I drew a line through the graph at the level the listings were at in September when the diamond powersellers began to come onboard. Notice the huge jump that occured in the number of listings. That jump is not because people like me decided to list a bunch of stuff. It is because eBay signed sweet deals with retailers to list their items for free. They do list for free, you know, and pay eBay only when their items sell. This is even mentioned in the Internet Retailer article, and the article also suggests that the fees paid when items sell are probably lower for the diamond powersellers.

Internet Retailer states that Buy.com CEO Neel Grover believes that Buy.com should receive higher exposure than it does on eBay:
Grover would like to see diamond merchants like Buy.com given more prominence on eBay. Today, Buy.com is listed as an eBay store called Buy and easily lost in the shuffle of the thousands of other shops. “The overall benefit of what shoppers get with the diamond tier and the advantages of such merchants could have some branding around it,” Grover says.
How horrifying that would be! Buy.com is already hogging the books category, and Grover does not think that Buy.com is getting enough exposure? Please! The day that eBay allows Buy.com to receive even higher exposure than it currently does is the day that eBay will become completely unusable. Thank goodness we can block sellers. I hope eBay does not take that away from us.

Here is one last quote from Internet Retailer:
EBay’s own statistics do not suggest a big exodus of sellers. The number of eBay stores at the end of September 2008 was 534,000, up 3% from 520,000 a year earlier, eBay says.
This is kind of like those statistics in which eBay claimed that 90% of us were already happily using the "new and improved" My eBay. I'm not buying it. So the number of stores has increased. What does that prove? That 3% increase is probably from the stores of the new diamond powersellers along with various people who do not know that other venues exist. I never had a store in the first place, and I know of others who are no longer selling on eBay who never had a store. The number of eBay stores is unimportant. It is a fact that fewer good series books are listed on eBay. They have disappeared.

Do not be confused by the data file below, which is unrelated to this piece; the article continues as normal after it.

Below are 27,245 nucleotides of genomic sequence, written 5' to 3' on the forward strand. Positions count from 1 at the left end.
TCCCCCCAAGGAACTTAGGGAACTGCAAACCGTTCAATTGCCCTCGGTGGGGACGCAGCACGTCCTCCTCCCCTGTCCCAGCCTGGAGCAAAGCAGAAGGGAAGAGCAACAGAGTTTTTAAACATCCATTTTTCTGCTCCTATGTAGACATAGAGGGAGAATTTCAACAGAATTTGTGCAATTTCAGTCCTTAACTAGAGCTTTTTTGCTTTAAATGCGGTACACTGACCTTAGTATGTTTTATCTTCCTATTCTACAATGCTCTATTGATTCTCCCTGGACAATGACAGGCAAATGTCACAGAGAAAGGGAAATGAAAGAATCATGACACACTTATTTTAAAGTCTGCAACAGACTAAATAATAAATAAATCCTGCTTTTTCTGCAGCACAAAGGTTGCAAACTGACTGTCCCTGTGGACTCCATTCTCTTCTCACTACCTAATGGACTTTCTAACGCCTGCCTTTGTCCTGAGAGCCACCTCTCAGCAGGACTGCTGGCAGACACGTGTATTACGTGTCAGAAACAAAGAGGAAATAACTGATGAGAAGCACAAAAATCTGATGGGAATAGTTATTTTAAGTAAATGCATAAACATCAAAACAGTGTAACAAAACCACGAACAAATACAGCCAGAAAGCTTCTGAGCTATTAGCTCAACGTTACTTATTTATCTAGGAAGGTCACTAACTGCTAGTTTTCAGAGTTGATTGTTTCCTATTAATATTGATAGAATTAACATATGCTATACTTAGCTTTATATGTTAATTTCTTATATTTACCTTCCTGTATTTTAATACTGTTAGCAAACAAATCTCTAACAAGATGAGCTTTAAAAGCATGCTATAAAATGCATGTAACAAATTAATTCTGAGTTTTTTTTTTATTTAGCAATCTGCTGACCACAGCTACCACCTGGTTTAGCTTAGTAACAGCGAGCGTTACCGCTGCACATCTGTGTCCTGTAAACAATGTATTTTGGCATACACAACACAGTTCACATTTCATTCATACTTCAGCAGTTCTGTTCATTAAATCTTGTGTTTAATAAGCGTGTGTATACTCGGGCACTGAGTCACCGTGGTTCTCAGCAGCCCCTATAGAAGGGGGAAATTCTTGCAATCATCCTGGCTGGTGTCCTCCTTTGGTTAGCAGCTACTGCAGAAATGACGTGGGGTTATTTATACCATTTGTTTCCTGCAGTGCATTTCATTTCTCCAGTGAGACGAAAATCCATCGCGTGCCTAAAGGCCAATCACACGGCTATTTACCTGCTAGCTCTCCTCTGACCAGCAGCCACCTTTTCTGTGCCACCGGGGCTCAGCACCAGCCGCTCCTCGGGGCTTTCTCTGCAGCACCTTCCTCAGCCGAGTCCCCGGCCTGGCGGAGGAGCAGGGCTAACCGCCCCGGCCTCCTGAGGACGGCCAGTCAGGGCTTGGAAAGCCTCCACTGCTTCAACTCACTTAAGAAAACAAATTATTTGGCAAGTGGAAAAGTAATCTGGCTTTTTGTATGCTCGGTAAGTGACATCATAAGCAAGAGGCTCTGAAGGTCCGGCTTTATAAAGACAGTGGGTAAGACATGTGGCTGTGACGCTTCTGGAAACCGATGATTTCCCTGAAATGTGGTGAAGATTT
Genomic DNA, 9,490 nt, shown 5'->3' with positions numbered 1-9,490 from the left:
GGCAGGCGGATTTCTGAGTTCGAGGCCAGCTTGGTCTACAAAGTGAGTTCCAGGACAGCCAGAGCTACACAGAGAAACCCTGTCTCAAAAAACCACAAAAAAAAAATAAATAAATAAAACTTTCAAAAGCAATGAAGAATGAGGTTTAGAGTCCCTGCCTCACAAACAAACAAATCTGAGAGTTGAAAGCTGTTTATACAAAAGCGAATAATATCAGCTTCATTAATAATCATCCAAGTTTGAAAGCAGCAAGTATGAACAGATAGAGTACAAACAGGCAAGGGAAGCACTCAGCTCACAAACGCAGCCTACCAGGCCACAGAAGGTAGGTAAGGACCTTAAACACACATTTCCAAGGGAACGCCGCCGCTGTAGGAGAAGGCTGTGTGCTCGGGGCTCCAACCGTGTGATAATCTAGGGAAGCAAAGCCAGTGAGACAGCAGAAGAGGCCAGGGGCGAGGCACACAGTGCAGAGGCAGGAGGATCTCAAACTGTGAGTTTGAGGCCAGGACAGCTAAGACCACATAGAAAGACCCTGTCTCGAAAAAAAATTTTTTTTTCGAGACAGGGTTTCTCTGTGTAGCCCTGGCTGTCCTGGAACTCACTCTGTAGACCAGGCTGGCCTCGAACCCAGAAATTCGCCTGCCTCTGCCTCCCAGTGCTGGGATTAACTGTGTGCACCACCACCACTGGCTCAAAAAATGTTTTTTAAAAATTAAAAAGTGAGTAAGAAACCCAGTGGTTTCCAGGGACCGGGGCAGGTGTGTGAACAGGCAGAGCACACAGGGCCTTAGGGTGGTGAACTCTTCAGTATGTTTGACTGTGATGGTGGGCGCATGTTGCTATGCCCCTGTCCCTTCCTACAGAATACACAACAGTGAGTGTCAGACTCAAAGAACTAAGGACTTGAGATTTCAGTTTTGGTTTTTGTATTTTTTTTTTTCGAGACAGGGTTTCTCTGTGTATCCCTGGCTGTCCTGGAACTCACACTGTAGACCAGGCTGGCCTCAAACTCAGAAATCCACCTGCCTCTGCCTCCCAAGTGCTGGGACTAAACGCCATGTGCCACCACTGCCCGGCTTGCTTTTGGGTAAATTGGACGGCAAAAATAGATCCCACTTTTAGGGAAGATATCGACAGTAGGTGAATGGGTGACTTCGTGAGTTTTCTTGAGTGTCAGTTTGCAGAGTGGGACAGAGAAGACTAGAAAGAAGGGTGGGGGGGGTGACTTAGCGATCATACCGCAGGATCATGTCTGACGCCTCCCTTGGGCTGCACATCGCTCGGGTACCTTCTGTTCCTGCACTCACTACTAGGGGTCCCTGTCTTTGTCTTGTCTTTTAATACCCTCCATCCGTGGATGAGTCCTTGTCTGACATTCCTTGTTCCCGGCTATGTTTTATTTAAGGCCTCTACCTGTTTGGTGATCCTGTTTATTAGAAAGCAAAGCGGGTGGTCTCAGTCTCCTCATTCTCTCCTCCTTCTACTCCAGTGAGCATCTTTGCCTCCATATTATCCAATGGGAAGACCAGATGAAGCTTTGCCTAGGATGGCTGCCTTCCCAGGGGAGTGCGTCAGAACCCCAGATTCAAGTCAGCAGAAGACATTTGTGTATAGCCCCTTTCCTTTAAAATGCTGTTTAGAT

Anonymous said...

I wish e-bay could be kept the preserve of individual sellers with eclectic stock and with areas of expertise like your own.
I'm researching British girls' fiction and can't find any equivalent of the series you list. Do you know if there are any British equivalents of the Nancy Drew novels written about the same time? Were there English editions of any of the American series you know about?

Jennifer White said...

I'm researching British girls' fiction and can't find any equivalent of the series you list.

I'm not sure whether you mean British series books or British editions of American series books.

If you mean British editions of American series books, there are British printings of Nancy Drew, the Dana Girls, and Cherry Ames.

You can learn about the British printings of Nancy Drew on this site:

Around the World with Nancy Drew

If you want to learn about British series books, I have a few listed on my website:

Series Books for Girls

You have to scroll partway down the page to get to them. The British series that I have mentioned are Kit Hunter, Sally Baxter, Shirley Flight, Sara Gay, and the Chalet School series.